The role of infection preventionist, and who has filled that role, is evolving. In the past, most infection preventionists started as nurses. They may have transferred from some other role into the infection prevention role. “For a long time, I think that was a qualifier of industry hiring practices,” Carver said.

Over the last decade, infection prevention has been moving into different disciplines. More people entering the role of infection preventionist may have an epidemiology, public health or a laboratory background. “I know a few IPs that are respiratory therapists by training,” Carver said. “We’re really trying to broaden what is the definition of an infection preventionist.”

A lot of health systems are also trying to tier their approach to infection prevention, Carver said. “If you think about it, just one part of what we do is surveillance – looking at lab results and determining in the clinical presentation, do they meet the definition of an infection? A lot of health systems are saying they can use a less experienced staff member for that.”

As a result, some health systems have created a role called an epi tech, which might be someone that’s not a nurse or does not have a higher-level clinical background, to fill the role of surveillance. The epi tech may transition up to an infection preventionist. “They’ve created tiers in their departments,” Carver said. “It also helps anytime you have that ladder of progression for people in our profession, certainly helps capture their attention.”

Salary is another lever for infection prevention. When hiring infection preventionists, infection prevention department leaders are competing against things like case management positions, where the employee can work 7 a.m. to 3 p.m., or they can work on the weekend and grab a weekend differential. But in today’s environment, infection preventionists have almost a 24/7 role. There are days they will have to be on call, late hours if an incident happens. They’re constantly having to figure out how to protect the staff or patients.

“So, if you’re going to choose, you’re probably going to choose the role that pays a little bit more, and you’re there 7 a.m. to 3 p.m. and then turn around and go home. The other factor a lot of organizations have been looking at is market salary. What do we need to do to really compete and get good talent in infection prevention roles?”

Infection prevention is a very specialized discipline. There is a lot of education and preparation that goes into it, Carver said. “When you have a shortage of infection preventionists, that means if you have an IP or two that’s left in your department, they of course have to pick up more. It means that they have to be pretty dedicated to the regulatory reporting that has to happen.”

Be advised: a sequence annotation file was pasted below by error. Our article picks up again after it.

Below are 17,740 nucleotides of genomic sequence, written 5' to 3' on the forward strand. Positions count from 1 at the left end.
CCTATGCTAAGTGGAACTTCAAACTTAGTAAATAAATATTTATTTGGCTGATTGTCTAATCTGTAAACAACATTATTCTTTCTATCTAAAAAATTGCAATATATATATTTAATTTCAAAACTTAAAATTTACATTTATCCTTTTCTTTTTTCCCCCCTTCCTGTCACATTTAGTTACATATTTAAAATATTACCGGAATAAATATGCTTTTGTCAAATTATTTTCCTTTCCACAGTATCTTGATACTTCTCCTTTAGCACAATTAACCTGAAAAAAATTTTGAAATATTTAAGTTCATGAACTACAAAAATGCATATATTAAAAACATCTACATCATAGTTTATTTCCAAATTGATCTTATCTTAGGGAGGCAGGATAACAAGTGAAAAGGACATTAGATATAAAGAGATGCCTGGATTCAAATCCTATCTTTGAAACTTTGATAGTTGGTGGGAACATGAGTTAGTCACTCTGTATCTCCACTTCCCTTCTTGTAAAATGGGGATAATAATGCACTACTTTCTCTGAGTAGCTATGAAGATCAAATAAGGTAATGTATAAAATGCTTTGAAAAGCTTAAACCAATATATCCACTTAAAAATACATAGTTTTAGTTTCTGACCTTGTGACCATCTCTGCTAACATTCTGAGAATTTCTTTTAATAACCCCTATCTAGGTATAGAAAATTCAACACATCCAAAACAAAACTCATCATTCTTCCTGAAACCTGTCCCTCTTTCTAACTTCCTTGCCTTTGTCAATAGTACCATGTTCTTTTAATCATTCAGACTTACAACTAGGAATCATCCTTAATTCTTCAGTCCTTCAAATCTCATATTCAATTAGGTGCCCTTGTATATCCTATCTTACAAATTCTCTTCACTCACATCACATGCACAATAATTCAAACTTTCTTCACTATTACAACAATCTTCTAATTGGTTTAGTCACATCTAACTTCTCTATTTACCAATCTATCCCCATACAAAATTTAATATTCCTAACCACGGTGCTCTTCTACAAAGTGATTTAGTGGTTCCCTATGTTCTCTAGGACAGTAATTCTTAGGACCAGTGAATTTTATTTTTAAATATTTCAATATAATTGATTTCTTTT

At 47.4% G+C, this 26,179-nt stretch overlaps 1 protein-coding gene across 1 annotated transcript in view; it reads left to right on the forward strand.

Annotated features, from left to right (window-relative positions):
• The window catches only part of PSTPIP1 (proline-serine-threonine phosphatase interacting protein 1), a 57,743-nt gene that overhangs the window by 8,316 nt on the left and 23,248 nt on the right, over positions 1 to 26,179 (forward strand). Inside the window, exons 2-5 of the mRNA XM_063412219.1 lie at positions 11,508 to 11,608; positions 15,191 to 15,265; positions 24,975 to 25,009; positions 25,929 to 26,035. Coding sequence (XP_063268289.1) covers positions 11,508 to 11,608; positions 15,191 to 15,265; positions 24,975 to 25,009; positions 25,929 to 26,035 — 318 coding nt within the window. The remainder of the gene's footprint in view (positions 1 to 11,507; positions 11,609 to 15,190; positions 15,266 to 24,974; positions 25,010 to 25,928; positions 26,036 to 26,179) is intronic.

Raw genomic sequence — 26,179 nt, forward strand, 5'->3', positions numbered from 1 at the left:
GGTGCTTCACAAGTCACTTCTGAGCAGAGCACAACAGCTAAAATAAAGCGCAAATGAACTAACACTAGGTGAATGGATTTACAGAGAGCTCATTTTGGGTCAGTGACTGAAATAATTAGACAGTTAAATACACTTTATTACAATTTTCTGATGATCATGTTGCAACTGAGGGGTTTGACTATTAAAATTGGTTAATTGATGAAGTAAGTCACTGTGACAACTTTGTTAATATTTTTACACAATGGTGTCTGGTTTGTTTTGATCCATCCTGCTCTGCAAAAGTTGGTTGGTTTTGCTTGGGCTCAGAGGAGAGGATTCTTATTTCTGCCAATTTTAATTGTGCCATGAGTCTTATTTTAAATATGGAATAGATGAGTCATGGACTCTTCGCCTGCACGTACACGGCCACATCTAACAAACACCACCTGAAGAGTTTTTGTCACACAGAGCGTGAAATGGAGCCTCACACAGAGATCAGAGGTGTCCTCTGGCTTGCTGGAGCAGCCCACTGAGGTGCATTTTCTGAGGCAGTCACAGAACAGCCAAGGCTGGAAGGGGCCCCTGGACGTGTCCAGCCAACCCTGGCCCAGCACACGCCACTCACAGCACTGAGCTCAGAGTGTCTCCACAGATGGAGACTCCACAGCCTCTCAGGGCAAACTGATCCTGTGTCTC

CMS takes data from NHSN and calculates payments or penalties based on that in the value-based purchasing program. So, if a hospital is limited in the number of infection preventionists it has available, that means the reporting has to be their focus. “You have to make sure that the data gets in so you’re not penalized.”

A shortage of infection preventionists means the hospital may lose the monitoring that needs to happen in the clinical area. “You lose the expertise of that person being able to guide practice changes at the bedside,” Carver said. “You lose that person monitoring the environment to make sure that you know things are being cleaned appropriately, that operating rooms are being turned over correctly. You lose that oversight when you’re very limited and the only thing they can do is pay attention to the regulatory reporting programs. And how long are they going to stay in that position, if all they do is sit in the office and go through data and report it to the government?”

A pathway to more IPs

In late March, APIC announced their intention to create an infection prevention and control curriculum for colleges and universities. APIC’s IP Academic Pathway marks the first national effort to link undergraduate and graduate programs to the field of infection prevention and control, ultimately leading to certification in infection prevention and control.

“The pandemic has brought to light the tremendous need for trained infection preventionists in our nation’s healthcare facilities,” said APIC CEO Devin Jopp, EdD, MS. “While APIC has a robust competency model and other resources to support professionals already practicing in the field, a clear pathway into infection prevention and control careers does not currently exist for college and university students. Through IP Academic Pathway, APIC plans to create an intentional track for infection prevention certification and degree programs. This will help not only the healthcare field, but also industries like entertainment, hospitality, and travel, which are increasingly hiring infection preventionists.”

An APIC task force will develop the IP Academic Pathway core concepts, which will detail competencies needed to work successfully in infection prevention and control as outlined by the Certification Board of Infection Control and Epidemiology (CBIC). Once developed, the curriculum can be integrated into a higher education institution’s course of study through their undergraduate, graduate, and continuing education programs.

“Creating the IP Academic Pathway is a national imperative,” said Jopp. “As the leading organization in infection prevention and control, APIC is uniquely positioned to lead this initiative. APIC will be soliciting input from both the infection prevention and higher education communities and seeking university partners that are willing to help design and pilot the new program.”

Dickey said they are seeing the need for infection prevention expertise well beyond the acute healthcare setting. “COVID has shown very clearly that there’s a need for individuals who have this expertise in long-term care, home care and in other types of settings, even if it’s just to advise,” she said.

“There are even industries outside of healthcare that have asked, ‘How do you operationalize some of these infection prevention measures, and what does that look like for my business?’” Dickey continued. APIC wants to help educate people on the role of infection preventionists.  “So, I think that there’s actually quite a bright future and a strong future for people that are attracted to infection prevention.”